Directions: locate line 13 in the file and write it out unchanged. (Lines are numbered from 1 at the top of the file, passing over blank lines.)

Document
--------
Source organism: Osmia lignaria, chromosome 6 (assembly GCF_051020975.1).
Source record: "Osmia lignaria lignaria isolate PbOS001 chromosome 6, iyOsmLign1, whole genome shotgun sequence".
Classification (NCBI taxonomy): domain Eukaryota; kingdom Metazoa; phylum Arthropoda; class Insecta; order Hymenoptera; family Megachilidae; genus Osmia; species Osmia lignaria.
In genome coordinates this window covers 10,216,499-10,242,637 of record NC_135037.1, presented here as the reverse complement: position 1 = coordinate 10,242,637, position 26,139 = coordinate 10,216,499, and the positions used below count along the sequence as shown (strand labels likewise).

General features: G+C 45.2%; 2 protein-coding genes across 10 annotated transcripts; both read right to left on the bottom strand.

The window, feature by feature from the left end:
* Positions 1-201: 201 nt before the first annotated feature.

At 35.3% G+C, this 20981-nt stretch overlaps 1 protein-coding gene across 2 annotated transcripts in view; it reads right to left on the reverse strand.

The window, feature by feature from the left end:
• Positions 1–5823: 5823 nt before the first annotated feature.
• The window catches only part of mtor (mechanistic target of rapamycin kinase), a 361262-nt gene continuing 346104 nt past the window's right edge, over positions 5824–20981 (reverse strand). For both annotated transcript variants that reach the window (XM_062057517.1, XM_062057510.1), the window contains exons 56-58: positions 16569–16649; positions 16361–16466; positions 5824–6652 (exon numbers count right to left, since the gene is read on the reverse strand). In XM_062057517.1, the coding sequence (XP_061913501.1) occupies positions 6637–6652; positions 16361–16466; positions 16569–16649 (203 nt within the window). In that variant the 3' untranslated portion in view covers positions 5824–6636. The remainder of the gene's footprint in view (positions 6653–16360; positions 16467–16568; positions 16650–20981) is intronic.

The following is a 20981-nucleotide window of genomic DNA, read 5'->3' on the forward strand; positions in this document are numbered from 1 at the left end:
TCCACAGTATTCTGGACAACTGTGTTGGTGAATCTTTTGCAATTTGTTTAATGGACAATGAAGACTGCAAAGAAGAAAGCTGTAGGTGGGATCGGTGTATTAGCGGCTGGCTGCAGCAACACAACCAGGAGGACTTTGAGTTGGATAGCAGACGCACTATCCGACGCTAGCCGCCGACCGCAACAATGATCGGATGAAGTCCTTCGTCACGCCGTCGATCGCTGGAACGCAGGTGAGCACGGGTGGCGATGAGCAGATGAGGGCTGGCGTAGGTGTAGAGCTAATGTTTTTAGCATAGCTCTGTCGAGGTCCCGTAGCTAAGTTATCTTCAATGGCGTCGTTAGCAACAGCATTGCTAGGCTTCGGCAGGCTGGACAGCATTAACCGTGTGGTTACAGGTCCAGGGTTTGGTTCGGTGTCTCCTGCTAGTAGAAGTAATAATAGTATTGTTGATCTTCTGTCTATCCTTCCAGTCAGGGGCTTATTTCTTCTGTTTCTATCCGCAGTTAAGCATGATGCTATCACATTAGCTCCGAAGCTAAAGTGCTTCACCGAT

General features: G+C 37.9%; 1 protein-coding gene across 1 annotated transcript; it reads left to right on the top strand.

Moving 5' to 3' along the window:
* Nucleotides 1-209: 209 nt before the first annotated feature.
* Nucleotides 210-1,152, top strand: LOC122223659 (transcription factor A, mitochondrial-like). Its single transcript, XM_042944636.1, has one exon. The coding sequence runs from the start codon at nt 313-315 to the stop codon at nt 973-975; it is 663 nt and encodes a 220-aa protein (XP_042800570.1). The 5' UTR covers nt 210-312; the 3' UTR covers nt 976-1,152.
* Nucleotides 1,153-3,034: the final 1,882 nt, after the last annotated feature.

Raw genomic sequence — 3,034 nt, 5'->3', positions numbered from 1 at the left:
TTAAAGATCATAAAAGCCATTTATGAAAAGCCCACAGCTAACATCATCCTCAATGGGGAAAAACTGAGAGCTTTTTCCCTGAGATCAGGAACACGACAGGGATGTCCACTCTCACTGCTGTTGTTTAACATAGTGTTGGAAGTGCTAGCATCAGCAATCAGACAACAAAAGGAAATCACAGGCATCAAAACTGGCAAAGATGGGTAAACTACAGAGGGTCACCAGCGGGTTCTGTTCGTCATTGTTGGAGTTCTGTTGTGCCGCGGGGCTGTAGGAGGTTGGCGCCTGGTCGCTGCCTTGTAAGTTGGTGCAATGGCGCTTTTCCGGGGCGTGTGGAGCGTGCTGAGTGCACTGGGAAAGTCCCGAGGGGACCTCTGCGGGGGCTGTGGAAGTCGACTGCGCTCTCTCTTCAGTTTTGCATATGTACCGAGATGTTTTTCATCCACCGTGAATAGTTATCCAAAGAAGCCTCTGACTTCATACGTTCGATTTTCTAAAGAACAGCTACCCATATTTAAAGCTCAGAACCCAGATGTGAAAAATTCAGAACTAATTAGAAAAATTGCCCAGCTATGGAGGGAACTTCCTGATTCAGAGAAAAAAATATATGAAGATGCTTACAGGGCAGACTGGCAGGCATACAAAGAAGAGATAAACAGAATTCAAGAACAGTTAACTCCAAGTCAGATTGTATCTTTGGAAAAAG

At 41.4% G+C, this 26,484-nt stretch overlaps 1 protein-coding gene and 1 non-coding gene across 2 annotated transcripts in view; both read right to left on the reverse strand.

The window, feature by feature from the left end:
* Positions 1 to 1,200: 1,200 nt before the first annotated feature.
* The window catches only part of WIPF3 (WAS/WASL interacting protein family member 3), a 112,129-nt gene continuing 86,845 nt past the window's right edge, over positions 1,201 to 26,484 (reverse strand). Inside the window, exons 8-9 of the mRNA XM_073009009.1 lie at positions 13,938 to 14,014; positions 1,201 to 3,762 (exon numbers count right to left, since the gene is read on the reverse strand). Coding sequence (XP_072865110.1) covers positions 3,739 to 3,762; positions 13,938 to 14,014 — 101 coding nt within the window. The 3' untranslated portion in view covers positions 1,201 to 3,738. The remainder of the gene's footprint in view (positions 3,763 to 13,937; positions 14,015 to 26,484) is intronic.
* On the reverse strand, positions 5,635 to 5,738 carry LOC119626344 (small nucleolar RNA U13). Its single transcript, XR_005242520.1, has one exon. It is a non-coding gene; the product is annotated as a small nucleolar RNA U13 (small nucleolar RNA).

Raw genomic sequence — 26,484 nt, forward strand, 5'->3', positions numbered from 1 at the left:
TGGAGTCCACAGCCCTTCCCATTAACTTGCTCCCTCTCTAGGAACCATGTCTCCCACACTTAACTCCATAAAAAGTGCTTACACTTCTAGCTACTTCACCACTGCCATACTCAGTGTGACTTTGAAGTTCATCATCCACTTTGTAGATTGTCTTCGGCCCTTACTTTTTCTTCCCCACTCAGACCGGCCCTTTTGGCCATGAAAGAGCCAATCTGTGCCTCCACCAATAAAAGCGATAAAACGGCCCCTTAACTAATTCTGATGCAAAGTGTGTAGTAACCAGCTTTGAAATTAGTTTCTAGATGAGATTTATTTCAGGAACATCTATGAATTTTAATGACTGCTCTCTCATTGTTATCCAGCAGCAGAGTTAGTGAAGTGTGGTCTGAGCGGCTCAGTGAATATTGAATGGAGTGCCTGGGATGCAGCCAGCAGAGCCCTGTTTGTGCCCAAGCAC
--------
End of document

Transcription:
TCCACAGTATTCTGGACAACTGTGTTGGTGAATCTTTTGCAATTTGTTTAATGGACAATGAAGACTGCAAAGAAGAAAGCTGTAGGTGGGATCGGTGTATTAGCGGCTGGCTGCAGCAACACAACCAGGAGGACTTTGAGTTGGATAGCAGACGCACTATCCGACGCTAGCCGCCGACCGCAACAATGATCGGATGAAGTCCTTCGTCACGCCGTCGATCGCTGGAACGCAGGTGAGCACGGGTGGCGATGAGCAGATGAGGGCTGGCGTAGGTGTAGAGCTAATGTTTTTAGCATAGCTCTGTCGAGGTCCCGTAGCTAAGTTATCTTCAATGGCGTCGTTAGCAACAGCATTGCTAGGCTTCGGCAGGCTGGACAGCATTAACCGTGTGGTTACAGGTCCAGGGTTTGGTTCGGTGTCTCCTGCTAGTAGAAGTAATAATAGTATTGTTGATCTTCTGTCTATCCTTCCAGTCAGGGGCTTATTTCTTCTGTTTCTATCCGCAGTTAAGCATGATGCTATCACATTAGCTCCGAAGCTAAAGTGCTTCACCGAT